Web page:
ISRAEL WILL SING – Ex.15, Shabat Shirah – by Rabbi Baruch Cohon
This week we observe the annual Sabbath of Song, when the Torah reader intones the jubilant Song of Moses with its special melody – a paean of gratitude and joy, celebrating the Israelites crossing the Red Sea on dry land, and reaching freedom after centuries of Egyptian slavery. Pursuing forces sank under the returning waves. Just a year or two ago, modern archeologists discovered some gold wheel-covers of Pharaoh’s chariots in the Red Sea’s sands. Yes, it happened. Moses had plenty to sing about.
Shirat haYam – the Song of the Sea – prompts the name of this special Sabbath, called Shabat Shirah – the Sabbath of Song. This week many congregations will hold concerts of Jewish music, and feature musical services, encouraging and rewarding the work of contemporary Jewish composers. I look forward to attending a service like that at the synagogue that I served for many years, where my former student is now Cantor and will perform a composition of mine. Indeed, music and song play a huge role in our lives. Biblically, this Song of Moses is just the first of the great songs. In the Book of Numbers we read the people’s song of elation at finding a well in the desert. In Deuteronomy, one of the last acts of Moses is to voice his testament, Haazinu, “in the ears of the whole community of Israel, the words of this song:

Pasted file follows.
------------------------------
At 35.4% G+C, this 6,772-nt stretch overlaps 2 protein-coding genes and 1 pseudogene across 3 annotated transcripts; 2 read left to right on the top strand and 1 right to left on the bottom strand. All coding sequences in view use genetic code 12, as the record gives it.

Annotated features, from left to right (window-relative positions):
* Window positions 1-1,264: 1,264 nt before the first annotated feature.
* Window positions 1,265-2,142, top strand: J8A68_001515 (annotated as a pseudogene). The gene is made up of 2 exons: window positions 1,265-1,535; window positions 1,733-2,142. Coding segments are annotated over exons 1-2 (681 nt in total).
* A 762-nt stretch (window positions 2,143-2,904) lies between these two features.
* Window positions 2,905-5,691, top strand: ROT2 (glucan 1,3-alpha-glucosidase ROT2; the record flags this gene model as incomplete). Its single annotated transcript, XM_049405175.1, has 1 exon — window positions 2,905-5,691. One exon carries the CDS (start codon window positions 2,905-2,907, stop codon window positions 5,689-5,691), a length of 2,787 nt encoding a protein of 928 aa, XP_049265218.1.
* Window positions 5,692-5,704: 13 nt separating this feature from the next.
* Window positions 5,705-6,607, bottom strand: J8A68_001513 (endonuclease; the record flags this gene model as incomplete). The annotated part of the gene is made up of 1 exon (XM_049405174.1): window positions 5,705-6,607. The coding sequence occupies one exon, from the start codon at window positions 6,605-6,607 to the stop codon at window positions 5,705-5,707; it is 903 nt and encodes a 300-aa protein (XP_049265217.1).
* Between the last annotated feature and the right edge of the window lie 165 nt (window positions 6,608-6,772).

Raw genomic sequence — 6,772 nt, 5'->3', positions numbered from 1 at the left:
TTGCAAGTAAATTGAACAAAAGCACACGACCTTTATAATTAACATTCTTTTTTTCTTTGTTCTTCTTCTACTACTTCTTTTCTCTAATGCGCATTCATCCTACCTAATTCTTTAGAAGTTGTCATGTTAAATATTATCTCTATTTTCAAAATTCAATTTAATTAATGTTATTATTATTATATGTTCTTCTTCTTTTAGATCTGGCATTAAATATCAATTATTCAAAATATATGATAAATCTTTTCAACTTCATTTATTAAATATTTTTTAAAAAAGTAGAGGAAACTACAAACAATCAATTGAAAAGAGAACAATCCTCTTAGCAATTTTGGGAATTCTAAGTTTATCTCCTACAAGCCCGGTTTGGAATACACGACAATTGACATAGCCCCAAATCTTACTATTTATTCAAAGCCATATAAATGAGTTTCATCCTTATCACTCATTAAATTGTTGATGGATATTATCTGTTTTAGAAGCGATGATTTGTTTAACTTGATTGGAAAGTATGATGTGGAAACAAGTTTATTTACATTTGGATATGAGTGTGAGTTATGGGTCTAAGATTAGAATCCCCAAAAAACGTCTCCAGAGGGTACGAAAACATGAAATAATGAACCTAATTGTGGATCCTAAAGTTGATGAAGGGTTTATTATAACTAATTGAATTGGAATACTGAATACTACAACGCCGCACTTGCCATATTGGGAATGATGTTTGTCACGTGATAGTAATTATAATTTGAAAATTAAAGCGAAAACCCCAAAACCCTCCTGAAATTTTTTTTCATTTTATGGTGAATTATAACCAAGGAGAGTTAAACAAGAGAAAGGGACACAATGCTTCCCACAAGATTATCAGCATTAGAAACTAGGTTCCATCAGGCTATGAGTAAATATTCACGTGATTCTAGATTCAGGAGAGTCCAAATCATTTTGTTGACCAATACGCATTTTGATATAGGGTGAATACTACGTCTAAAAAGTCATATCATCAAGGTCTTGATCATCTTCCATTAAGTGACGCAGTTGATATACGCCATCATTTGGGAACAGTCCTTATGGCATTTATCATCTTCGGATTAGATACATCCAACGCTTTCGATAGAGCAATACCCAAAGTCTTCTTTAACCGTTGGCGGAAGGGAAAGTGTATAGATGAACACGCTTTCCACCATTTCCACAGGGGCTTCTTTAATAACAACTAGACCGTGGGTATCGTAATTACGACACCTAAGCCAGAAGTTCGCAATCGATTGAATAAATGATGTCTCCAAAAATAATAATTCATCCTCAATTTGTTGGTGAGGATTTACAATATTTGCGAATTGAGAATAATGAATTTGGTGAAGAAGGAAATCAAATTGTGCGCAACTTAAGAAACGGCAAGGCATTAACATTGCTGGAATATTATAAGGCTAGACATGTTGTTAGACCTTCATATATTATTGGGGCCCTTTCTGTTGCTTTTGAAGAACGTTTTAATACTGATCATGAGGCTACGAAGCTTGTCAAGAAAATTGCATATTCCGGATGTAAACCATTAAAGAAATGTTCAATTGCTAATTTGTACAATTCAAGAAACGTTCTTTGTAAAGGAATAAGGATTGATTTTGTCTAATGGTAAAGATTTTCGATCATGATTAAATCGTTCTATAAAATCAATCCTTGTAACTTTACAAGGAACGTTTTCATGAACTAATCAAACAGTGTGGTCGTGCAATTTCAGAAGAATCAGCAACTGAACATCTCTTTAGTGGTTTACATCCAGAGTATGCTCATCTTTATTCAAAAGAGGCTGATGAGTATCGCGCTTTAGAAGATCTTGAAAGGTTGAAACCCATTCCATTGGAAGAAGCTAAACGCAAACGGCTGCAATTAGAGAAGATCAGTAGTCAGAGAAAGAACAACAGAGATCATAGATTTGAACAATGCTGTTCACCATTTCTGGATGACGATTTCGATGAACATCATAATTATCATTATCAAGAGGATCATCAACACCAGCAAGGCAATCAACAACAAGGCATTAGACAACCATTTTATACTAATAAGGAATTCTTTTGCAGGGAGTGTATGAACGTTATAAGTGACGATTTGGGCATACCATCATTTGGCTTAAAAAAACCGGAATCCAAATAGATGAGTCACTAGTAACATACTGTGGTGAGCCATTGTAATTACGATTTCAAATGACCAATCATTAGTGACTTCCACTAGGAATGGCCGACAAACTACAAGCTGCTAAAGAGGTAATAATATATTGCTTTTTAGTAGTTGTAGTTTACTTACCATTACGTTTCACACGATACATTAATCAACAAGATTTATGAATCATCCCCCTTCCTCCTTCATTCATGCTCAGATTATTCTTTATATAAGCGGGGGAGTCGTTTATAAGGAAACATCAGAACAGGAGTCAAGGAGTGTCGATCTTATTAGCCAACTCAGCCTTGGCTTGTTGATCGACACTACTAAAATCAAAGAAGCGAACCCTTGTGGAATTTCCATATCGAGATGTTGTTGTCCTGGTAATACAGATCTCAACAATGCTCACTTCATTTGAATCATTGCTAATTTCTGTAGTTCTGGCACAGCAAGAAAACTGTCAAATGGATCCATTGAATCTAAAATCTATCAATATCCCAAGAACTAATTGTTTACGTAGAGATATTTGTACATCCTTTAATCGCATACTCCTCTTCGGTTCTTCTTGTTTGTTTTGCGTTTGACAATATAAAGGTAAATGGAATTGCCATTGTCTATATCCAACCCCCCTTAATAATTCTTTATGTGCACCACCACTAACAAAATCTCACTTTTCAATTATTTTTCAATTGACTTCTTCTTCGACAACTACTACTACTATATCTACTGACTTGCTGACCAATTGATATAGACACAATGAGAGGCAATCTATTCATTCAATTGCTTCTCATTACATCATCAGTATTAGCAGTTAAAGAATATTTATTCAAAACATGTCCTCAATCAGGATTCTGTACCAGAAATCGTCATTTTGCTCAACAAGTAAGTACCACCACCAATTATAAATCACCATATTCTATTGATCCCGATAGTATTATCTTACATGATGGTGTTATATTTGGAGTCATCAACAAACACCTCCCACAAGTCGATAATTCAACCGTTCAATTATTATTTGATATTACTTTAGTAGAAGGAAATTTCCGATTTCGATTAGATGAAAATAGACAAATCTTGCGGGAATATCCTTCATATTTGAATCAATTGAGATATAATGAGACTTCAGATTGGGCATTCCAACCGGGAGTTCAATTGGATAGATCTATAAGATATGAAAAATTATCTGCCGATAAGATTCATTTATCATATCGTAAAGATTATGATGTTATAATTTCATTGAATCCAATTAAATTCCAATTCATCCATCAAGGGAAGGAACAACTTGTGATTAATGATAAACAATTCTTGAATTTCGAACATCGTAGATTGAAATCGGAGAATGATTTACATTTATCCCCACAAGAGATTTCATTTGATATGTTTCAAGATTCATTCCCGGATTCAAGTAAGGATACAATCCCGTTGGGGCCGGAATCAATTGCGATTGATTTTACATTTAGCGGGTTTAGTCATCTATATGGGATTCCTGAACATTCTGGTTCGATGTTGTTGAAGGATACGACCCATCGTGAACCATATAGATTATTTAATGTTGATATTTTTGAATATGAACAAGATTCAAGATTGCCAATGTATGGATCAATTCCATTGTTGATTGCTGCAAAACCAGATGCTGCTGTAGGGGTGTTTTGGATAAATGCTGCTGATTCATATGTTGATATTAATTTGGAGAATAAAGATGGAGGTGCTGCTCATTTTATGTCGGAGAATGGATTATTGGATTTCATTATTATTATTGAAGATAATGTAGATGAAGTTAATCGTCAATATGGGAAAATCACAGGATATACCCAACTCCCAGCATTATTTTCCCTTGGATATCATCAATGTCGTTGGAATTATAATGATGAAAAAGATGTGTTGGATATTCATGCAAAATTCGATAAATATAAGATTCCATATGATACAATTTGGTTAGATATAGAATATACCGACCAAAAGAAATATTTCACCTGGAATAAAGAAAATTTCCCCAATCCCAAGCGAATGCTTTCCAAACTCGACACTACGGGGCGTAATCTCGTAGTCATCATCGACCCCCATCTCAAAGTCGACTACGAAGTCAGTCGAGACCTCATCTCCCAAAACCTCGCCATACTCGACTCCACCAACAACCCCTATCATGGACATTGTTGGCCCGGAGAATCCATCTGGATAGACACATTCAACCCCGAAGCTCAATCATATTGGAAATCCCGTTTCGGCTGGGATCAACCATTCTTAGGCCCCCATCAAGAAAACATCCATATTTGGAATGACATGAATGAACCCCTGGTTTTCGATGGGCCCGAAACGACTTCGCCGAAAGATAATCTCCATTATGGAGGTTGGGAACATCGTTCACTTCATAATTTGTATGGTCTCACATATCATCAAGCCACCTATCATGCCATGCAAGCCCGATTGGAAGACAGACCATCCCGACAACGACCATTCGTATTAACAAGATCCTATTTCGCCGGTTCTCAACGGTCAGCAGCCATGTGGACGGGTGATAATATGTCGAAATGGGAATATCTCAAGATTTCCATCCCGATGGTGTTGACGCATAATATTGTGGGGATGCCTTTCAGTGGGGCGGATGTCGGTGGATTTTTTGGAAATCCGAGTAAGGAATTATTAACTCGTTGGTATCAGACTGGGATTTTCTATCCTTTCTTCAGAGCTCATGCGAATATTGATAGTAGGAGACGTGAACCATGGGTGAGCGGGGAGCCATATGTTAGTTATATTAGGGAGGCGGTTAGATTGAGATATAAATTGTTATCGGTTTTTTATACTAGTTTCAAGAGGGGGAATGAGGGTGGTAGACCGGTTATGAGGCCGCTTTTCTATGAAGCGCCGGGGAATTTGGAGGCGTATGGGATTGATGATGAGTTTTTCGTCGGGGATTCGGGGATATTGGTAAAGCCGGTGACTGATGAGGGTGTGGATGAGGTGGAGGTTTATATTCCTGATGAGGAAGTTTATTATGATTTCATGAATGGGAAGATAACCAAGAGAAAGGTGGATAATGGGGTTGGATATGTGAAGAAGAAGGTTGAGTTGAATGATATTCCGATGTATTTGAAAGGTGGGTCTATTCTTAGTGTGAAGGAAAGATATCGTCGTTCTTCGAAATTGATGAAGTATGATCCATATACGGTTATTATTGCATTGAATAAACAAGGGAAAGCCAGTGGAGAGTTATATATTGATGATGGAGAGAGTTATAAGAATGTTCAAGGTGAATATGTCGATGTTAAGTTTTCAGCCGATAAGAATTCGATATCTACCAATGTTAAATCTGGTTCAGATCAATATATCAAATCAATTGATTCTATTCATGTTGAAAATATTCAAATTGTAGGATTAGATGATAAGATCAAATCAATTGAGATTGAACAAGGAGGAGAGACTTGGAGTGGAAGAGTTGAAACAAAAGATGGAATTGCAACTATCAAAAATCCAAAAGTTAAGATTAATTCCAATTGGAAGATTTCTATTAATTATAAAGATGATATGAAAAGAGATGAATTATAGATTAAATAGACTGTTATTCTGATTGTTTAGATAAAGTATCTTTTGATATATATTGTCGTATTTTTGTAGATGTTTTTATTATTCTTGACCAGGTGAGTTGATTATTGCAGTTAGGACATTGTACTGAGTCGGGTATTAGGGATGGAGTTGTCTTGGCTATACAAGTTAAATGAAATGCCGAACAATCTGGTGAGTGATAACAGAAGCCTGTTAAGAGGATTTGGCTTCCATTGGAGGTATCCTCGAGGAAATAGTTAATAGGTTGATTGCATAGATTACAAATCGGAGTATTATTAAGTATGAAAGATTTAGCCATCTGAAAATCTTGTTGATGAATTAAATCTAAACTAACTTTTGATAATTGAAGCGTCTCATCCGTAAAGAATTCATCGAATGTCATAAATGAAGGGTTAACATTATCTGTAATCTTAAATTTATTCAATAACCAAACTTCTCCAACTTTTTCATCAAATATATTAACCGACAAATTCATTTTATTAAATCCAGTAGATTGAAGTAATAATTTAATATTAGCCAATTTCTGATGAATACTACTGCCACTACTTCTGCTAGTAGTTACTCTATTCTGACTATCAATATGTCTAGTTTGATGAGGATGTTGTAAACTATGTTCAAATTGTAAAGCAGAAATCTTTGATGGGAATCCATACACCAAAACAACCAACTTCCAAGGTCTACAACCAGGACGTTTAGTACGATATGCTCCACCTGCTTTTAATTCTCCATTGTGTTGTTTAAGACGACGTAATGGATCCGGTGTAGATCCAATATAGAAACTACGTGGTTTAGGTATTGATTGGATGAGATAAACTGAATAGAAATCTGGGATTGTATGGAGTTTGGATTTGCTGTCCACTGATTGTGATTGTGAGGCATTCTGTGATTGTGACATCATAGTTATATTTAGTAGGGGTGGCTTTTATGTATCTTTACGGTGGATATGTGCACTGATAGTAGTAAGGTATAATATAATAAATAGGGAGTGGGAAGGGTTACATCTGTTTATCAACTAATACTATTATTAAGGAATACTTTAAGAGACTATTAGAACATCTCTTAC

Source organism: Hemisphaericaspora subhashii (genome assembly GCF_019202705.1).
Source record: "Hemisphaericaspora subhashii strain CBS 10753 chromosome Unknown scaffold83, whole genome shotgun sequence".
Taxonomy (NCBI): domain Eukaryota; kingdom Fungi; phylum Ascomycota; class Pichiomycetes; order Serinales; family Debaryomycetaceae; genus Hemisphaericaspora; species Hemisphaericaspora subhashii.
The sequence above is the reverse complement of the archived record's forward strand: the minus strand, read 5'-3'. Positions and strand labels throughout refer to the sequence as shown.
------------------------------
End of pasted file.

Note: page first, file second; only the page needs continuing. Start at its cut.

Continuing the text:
Listen, you heavens, and I will speak,
and let the earth hear the utterance of my mouth…”
So the power of song sparks our lives. The Mechilta counts 10 important songs, the first being the Song of the Sea, and the last being the song we will sing with the Messiah when he arrives. That, says this Midrash, will be the eternal song.
But before leaving those exultant singers on the east shore of the Red Sea – Moses leading the men and Miriam leading the women – let’s look at one grammatic curiosity. The Torah does not say Az shar Moshe uv’ney Yisrael – “then Moses and the Israelites sang.” It says Az yashir Moshe – literally “then Moses and the Israelites will sing.” When all slaves will be freed, when hatred and oppression will be drowned, when human life will be fulfilled and not polluted – we will all sing. That is what we hope for. That is what we sing about. With the Messiah, with our neighbors, with each other.
Join the chorus!